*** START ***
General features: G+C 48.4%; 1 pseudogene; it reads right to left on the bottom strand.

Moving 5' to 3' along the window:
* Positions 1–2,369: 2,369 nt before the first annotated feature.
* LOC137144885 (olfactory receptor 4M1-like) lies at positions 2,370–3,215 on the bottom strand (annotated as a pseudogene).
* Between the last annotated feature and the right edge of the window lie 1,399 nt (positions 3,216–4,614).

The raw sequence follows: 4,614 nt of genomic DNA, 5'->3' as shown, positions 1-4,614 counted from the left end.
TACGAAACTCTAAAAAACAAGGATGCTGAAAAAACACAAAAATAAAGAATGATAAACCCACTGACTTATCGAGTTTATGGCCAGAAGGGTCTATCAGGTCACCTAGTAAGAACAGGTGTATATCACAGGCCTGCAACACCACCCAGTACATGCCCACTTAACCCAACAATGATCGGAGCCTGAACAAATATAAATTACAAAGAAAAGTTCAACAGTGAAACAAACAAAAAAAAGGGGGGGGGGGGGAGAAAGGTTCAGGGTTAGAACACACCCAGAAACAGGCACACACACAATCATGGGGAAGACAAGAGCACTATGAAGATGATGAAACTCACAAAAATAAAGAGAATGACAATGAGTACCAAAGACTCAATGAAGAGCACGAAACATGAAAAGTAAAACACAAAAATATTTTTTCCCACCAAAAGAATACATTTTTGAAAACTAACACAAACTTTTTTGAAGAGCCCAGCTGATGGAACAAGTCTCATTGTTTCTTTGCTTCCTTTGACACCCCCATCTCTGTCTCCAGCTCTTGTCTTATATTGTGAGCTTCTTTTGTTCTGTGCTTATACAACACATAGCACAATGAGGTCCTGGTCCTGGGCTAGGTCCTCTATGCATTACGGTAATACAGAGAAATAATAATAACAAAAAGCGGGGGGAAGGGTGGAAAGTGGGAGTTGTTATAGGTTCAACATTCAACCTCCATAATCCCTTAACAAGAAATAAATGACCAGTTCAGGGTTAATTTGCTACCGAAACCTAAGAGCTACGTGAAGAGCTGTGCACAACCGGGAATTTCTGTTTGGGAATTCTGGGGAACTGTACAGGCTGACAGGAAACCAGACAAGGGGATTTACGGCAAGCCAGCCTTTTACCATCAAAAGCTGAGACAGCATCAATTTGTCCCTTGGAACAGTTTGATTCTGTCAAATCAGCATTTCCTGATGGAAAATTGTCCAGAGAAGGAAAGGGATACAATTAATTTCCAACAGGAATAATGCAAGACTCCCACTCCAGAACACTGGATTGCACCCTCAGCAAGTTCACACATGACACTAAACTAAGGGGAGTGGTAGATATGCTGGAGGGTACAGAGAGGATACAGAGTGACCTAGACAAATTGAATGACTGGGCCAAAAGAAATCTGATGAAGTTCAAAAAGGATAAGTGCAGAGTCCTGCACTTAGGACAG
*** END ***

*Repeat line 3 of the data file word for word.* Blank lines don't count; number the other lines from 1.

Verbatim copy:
* Positions 1–2,369: 2,369 nt before the first annotated feature.